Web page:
Just 10 months after nationwide protests, Iran has resumed enforcement of its strict dress code for women.
Patrols of the so-called morality police were paused amid mass demonstrations, but on Sunday, police spokesman Saeed Montazerolmahdi confirmed that nationwide patrols would resume.
He told reporters that his agency would “deal with those who, unfortunately, ignore the consequences of not wearing the proper hijab and insist on disobeying the norms.” Many women in Iran have refused to wear the traditional Muslim hijab since the police killing of 22-year-old Mahsa Amini.
In an attempt to enforce the strict law, police have installed security cameras to identify women not wearing hijabs and have begun to fine businesses who do not work with police in enforcing the law.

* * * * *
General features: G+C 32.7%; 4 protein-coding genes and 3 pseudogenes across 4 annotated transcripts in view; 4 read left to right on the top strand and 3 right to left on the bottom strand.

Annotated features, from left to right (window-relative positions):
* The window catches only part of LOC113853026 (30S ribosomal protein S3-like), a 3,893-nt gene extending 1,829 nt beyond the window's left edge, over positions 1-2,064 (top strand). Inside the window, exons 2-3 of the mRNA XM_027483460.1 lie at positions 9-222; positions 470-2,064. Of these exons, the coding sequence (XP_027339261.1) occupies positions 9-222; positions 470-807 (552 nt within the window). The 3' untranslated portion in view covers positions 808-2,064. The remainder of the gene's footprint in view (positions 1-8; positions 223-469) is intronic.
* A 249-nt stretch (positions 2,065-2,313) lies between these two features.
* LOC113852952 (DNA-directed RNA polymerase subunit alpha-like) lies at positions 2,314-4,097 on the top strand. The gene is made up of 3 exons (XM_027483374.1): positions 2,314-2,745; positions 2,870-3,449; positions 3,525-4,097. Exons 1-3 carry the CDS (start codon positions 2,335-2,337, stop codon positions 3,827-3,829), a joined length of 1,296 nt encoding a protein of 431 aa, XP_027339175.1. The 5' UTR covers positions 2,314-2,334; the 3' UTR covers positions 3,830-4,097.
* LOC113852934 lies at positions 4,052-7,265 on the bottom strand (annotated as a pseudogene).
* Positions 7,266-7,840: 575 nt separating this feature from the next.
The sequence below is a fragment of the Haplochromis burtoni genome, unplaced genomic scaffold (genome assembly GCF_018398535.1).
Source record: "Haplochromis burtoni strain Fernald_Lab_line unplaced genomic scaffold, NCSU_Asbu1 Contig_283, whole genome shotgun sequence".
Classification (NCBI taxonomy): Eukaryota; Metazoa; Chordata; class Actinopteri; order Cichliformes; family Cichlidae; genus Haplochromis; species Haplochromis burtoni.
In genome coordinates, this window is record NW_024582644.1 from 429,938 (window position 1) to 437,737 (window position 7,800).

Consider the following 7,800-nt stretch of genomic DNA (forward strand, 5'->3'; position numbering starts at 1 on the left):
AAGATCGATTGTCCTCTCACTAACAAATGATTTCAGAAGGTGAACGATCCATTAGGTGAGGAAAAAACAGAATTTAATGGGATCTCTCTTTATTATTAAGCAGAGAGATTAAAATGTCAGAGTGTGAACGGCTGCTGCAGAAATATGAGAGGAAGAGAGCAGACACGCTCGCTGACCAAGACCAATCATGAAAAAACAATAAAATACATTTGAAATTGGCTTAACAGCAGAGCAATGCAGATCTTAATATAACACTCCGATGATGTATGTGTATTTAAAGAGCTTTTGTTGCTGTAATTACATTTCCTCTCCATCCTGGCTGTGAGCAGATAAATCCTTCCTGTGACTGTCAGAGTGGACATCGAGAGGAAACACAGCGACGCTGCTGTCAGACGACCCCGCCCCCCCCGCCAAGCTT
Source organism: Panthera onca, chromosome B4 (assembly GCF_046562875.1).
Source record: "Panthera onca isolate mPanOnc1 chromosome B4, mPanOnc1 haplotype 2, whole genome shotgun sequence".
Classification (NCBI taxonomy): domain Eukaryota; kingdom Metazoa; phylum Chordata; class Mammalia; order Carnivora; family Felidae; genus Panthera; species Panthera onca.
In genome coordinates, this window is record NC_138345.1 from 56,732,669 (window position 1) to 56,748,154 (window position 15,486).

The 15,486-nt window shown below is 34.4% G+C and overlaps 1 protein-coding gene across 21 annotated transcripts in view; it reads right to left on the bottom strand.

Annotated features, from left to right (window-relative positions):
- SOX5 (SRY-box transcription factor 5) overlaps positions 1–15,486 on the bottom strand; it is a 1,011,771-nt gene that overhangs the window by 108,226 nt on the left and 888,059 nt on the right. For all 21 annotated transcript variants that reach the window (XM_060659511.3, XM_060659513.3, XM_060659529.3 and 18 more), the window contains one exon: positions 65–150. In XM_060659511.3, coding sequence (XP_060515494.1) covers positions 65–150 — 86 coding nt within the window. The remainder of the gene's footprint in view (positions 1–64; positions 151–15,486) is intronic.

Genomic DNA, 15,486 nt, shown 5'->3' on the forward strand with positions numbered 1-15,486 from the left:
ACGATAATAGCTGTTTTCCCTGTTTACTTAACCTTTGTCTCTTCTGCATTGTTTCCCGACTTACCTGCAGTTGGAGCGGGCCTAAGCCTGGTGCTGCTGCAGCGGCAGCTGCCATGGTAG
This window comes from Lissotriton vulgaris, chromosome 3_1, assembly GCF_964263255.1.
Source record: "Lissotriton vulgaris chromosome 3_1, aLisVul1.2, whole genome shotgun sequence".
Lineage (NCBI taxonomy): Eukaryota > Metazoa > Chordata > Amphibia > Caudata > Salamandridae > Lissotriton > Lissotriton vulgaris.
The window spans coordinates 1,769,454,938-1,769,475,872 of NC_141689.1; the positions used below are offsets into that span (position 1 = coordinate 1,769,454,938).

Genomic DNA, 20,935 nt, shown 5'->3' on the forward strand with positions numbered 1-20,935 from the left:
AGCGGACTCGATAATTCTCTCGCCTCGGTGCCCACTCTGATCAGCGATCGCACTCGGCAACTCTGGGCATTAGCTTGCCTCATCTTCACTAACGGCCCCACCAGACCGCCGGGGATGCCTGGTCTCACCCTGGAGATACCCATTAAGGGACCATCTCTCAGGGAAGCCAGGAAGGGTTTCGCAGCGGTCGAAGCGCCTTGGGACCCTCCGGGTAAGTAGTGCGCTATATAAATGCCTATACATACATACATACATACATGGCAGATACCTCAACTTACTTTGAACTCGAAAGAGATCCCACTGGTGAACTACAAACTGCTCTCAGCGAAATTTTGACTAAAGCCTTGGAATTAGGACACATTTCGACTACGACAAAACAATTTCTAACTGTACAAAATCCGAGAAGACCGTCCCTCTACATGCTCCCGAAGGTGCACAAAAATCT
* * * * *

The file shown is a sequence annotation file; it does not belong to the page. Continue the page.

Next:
There have also been reports of men who support the law harassing and assaulting women who do not comply, but many of these women say they will continue resisting.
Iran has enforced the wearing of the hijab by “Guidance Patrols” since 2006.